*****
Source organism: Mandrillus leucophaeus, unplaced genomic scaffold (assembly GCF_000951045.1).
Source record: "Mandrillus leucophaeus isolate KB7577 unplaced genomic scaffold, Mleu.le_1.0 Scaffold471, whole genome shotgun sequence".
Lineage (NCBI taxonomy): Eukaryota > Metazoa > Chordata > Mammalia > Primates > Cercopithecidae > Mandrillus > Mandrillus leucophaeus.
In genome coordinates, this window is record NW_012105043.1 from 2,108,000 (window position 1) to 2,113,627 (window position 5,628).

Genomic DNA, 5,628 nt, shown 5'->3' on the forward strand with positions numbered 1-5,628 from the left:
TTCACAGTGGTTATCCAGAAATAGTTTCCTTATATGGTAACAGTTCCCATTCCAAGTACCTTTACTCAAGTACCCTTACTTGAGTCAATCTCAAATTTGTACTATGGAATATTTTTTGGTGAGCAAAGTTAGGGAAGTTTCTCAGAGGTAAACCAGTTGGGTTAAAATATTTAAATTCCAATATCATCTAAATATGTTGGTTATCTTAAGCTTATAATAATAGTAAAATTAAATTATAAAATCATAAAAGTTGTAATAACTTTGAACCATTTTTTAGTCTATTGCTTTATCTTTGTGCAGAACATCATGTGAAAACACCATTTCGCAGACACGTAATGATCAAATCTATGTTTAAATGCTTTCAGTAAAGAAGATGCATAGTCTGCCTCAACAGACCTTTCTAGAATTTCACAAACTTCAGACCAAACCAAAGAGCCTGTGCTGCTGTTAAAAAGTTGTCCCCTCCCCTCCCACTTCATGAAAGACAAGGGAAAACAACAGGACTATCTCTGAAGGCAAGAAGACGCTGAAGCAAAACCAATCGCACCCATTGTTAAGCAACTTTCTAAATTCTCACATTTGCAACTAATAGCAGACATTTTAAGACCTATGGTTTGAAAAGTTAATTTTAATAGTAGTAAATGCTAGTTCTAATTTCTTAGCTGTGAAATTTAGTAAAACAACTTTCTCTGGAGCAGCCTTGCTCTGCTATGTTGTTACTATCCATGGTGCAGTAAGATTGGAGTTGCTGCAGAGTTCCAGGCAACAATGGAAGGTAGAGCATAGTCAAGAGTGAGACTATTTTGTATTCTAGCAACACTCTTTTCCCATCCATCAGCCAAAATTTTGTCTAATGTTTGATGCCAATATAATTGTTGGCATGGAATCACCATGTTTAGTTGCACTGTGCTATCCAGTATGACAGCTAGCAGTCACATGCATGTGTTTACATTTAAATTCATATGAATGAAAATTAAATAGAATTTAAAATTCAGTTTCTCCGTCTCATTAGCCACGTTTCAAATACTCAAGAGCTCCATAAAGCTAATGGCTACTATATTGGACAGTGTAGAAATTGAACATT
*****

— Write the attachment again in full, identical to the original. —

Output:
Source organism: Mandrillus leucophaeus, unplaced genomic scaffold (assembly GCF_000951045.1).
Source record: "Mandrillus leucophaeus isolate KB7577 unplaced genomic scaffold, Mleu.le_1.0 Scaffold471, whole genome shotgun sequence".
Lineage (NCBI taxonomy): Eukaryota > Metazoa > Chordata > Mammalia > Primates > Cercopithecidae > Mandrillus > Mandrillus leucophaeus.
In genome coordinates, this window is record NW_012105043.1 from 2,108,000 (window position 1) to 2,113,627 (window position 5,628).

Genomic DNA, 5,628 nt, shown 5'->3' on the forward strand with positions numbered 1-5,628 from the left:
TTCACAGTGGTTATCCAGAAATAGTTTCCTTATATGGTAACAGTTCCCATTCCAAGTACCTTTACTCAAGTACCCTTACTTGAGTCAATCTCAAATTTGTACTATGGAATATTTTTTGGTGAGCAAAGTTAGGGAAGTTTCTCAGAGGTAAACCAGTTGGGTTAAAATATTTAAATTCCAATATCATCTAAATATGTTGGTTATCTTAAGCTTATAATAATAGTAAAATTAAATTATAAAATCATAAAAGTTGTAATAACTTTGAACCATTTTTTAGTCTATTGCTTTATCTTTGTGCAGAACATCATGTGAAAACACCATTTCGCAGACACGTAATGATCAAATCTATGTTTAAATGCTTTCAGTAAAGAAGATGCATAGTCTGCCTCAACAGACCTTTCTAGAATTTCACAAACTTCAGACCAAACCAAAGAGCCTGTGCTGCTGTTAAAAAGTTGTCCCCTCCCCTCCCACTTCATGAAAGACAAGGGAAAACAACAGGACTATCTCTGAAGGCAAGAAGACGCTGAAGCAAAACCAATCGCACCCATTGTTAAGCAACTTTCTAAATTCTCACATTTGCAACTAATAGCAGACATTTTAAGACCTATGGTTTGAAAAGTTAATTTTAATAGTAGTAAATGCTAGTTCTAATTTCTTAGCTGTGAAATTTAGTAAAACAACTTTCTCTGGAGCAGCCTTGCTCTGCTATGTTGTTACTATCCATGGTGCAGTAAGATTGGAGTTGCTGCAGAGTTCCAGGCAACAATGGAAGGTAGAGCATAGTCAAGAGTGAGACTATTTTGTATTCTAGCAACACTCTTTTCCCATCCATCAGCCAAAATTTTGTCTAATGTTTGATGCCAATATAATTGTTGGCATGGAATCACCATGTTTAGTTGCACTGTGCTATCCAGTATGACAGCTAGCAGTCACATGCATGTGTTTACATTTAAATTCATATGAATGAAAATTAAATAGAATTTAAAATTCAGTTTCTCCGTCTCATTAGCCACGTTTCAAATACTCAAGAGCTCCATAAAGCTAATGGCTACTATATTGGACAGTGTAGAAATTGAACATT